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Feeling Down? Depression May Be Linked to Obstructive Sleep Apnea

April 14, 2019

Filed under: Uncategorized — drmogell @ 3:37 pm
sad woman in bed

If you suffer from depression, you’re far from alone. Over 16 million adults in the United States have experienced a major depressive episode in the past year, and an estimated 15 percent of the adult population will struggle with depression at some point in their life. Clearly, depression is a serious issue that deserves our attention. There are various treatments available to help depressed individuals, including medication, talk therapy, and more. One often-overlooked therapy that may help is treatment for obstructive sleep apnea (OSA) in Vero Beach.

Depression and Sleep Apnea

A 2015 study found that 70 percent of individuals with sleep apnea also experience symptoms of depression. This may be because sleep has a profound impact on how the brain works and how chemicals throughout the body function. Without enough high-quality rest, sadness, stress, irritability, and anxiety inevitably worsen. The severity of the subjects’ sleep apnea was directly correlated with the severity of their depression.

The study also indicated that OSA sufferers who began using a CPAP machine to treat their condition reported dramatic mood improvements. Thus, some researchers have stated that sleep apnea can even be misdiagnosed as depression.

A separate study found that depressed individuals are five times more likely to have a breathing-related sleep disorder than people without depression.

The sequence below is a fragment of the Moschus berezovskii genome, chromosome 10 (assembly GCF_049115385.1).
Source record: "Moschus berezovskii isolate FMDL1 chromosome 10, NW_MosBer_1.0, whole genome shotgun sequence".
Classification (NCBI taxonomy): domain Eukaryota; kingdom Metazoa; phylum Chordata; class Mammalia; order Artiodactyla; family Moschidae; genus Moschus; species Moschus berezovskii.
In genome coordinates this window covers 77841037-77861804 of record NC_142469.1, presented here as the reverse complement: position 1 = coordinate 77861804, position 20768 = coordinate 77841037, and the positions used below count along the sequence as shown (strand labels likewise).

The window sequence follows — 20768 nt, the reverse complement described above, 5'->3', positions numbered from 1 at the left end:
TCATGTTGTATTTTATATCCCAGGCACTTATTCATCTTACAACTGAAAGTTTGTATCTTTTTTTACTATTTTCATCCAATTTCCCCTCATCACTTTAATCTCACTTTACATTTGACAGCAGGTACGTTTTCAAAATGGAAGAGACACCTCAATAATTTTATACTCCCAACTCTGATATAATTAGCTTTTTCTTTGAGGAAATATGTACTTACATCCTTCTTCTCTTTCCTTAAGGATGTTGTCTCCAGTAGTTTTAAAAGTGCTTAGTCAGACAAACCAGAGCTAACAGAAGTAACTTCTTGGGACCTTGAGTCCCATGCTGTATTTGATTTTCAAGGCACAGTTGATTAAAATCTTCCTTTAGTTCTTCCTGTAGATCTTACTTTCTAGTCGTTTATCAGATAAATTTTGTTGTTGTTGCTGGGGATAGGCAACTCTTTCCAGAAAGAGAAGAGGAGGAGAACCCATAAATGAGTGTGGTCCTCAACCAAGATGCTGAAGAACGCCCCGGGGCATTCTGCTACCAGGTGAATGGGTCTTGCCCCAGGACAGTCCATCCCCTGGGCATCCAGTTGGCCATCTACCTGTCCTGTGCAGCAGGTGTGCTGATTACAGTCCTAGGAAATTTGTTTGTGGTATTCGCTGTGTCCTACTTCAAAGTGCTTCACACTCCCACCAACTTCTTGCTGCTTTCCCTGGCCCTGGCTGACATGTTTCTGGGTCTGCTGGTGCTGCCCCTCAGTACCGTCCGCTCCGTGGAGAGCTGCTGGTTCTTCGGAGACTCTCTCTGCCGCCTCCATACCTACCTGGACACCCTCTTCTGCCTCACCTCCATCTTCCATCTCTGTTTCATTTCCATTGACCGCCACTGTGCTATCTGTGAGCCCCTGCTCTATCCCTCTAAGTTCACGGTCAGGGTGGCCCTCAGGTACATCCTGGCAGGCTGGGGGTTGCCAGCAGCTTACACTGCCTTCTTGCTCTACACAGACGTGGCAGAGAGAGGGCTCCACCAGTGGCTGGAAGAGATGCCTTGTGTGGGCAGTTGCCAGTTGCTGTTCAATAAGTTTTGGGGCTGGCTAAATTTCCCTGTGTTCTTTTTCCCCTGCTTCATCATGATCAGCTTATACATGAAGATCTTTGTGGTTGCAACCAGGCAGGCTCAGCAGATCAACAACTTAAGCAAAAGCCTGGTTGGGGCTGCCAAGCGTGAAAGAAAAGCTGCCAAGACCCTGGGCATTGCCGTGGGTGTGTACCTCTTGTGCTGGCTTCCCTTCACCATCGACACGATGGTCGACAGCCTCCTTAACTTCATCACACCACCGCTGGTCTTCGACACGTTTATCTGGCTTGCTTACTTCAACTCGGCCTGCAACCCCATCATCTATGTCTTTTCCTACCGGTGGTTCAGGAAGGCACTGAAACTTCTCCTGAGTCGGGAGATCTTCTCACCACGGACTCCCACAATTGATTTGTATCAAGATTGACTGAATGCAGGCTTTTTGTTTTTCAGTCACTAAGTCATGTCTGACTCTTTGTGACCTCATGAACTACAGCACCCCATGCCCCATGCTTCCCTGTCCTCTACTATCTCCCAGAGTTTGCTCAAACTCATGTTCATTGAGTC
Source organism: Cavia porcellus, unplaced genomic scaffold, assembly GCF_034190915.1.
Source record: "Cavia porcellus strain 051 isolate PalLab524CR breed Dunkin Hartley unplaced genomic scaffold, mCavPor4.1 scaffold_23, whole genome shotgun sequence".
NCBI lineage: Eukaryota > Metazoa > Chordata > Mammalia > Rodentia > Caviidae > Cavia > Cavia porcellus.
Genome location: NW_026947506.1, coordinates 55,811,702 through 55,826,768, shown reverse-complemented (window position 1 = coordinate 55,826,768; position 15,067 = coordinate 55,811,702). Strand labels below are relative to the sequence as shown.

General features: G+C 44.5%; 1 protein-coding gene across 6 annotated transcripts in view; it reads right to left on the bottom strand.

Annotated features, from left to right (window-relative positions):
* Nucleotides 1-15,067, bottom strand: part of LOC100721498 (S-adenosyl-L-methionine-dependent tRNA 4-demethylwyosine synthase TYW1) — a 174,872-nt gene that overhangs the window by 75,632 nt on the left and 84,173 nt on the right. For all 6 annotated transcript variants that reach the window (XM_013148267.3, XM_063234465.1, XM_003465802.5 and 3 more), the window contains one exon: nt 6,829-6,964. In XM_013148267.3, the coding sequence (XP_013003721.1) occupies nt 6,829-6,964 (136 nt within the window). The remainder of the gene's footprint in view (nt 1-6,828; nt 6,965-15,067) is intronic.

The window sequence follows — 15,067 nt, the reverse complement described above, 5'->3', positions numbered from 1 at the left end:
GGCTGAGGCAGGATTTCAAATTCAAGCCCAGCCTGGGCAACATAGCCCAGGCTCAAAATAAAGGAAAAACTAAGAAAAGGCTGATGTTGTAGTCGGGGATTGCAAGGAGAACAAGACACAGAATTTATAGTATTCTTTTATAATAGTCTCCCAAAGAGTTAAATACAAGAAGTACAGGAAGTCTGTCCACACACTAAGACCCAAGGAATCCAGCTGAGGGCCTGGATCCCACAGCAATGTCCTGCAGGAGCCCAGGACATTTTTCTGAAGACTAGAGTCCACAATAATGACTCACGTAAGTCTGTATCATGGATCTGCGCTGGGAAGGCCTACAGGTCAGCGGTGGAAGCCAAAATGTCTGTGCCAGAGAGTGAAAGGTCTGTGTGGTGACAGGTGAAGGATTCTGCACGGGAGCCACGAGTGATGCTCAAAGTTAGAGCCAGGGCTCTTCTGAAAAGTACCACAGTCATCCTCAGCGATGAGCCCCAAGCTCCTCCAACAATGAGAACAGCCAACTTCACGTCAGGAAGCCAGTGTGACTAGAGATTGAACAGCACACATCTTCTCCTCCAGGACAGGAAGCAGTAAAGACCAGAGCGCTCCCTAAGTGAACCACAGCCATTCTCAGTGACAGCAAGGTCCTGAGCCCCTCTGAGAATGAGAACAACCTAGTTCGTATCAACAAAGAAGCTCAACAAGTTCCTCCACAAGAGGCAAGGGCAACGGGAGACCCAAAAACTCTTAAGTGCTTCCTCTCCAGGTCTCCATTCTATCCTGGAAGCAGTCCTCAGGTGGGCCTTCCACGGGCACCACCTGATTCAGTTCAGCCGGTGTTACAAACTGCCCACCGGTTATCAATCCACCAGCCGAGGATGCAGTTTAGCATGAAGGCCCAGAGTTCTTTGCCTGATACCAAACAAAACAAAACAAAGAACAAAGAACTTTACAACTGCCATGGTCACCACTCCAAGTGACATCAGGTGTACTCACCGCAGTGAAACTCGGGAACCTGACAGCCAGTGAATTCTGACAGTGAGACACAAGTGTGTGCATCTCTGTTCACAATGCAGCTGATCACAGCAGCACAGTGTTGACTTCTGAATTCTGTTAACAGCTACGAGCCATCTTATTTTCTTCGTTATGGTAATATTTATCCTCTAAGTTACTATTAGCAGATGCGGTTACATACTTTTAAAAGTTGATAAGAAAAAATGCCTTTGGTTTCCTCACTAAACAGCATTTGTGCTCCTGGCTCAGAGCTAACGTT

A Complex Relationship

Of course, the above information doesn’t mean that sleep apnea treatment should be viewed as a cure for depression. However, individuals who are genuinely depressed may find that their symptoms are easier to cope with if they achieve adequate high-quality rest each night.

Various sleep disorders, including both insomnia (which may be a symptom of sleep apnea) and sleep apnea, can worse depression. However, insomnia is often viewed as one of the early indicators of depression. Thus, simply encouraging a depressed individual to get more sleep may be pointless. A team of medical professionals, perhaps including a primary care physician, a psychologist, and a sleep medicine expert, may have to work together to help a patient regain a happy, balanced outlook on life.

It is also worth noting that in some cases, medications used to treat depression can worsen sleep disorders. Doctors should keep such risks in mind when they are striving to design the best treatment regimen for a particular patient.

Are you struggling with depression? Talk to your doctor about your sleep habits. Treatment for sleep apnea in Vero Beach, or other therapies designed to improve the quality of your sleep, might be able to lift your mood and help you start feeling like yourself again.

About the Author

Dr. Kenneth A. Mogell is a dentist with over 30 years of experience in his field. He has dedicated much of that time to learning about sleep apnea and providing effective treatment for individuals who suffer from it. If you suspect you have sleep apnea and would like to speak to Dr. Mogell about your condition, contact our Vero Beach office today at 772-882-6800. 

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